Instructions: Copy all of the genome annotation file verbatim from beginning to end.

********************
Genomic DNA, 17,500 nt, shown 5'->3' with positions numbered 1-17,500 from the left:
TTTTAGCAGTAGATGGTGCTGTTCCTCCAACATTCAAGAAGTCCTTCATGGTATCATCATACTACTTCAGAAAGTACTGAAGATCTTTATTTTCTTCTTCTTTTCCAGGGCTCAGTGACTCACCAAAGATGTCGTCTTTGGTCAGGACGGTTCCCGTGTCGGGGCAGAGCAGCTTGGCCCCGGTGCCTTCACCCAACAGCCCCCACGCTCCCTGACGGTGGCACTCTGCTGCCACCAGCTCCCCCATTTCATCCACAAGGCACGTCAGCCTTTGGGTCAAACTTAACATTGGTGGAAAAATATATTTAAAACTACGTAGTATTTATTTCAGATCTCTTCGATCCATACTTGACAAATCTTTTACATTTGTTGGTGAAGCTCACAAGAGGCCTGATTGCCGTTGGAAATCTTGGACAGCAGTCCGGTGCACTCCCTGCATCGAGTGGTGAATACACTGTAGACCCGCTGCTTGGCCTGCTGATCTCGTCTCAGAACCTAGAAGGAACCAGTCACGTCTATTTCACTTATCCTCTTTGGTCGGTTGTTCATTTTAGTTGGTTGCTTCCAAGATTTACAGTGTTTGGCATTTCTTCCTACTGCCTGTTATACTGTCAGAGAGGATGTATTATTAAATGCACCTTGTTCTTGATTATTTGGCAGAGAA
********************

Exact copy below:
Genomic DNA, 17,500 nt, shown 5'->3' with positions numbered 1-17,500 from the left:
TTTTAGCAGTAGATGGTGCTGTTCCTCCAACATTCAAGAAGTCCTTCATGGTATCATCATACTACTTCAGAAAGTACTGAAGATCTTTATTTTCTTCTTCTTTTCCAGGGCTCAGTGACTCACCAAAGATGTCGTCTTTGGTCAGGACGGTTCCCGTGTCGGGGCAGAGCAGCTTGGCCCCGGTGCCTTCACCCAACAGCCCCCACGCTCCCTGACGGTGGCACTCTGCTGCCACCAGCTCCCCCATTTCATCCACAAGGCACGTCAGCCTTTGGGTCAAACTTAACATTGGTGGAAAAATATATTTAAAACTACGTAGTATTTATTTCAGATCTCTTCGATCCATACTTGACAAATCTTTTACATTTGTTGGTGAAGCTCACAAGAGGCCTGATTGCCGTTGGAAATCTTGGACAGCAGTCCGGTGCACTCCCTGCATCGAGTGGTGAATACACTGTAGACCCGCTGCTTGGCCTGCTGATCTCGTCTCAGAACCTAGAAGGAACCAGTCACGTCTATTTCACTTATCCTCTTTGGTCGGTTGTTCATTTTAGTTGGTTGCTTCCAAGATTTACAGTGTTTGGCATTTCTTCCTACTGCCTGTTATACTGTCAGAGAGGATGTATTATTAAATGCACCTTGTTCTTGATTATTTGGCAGAGAA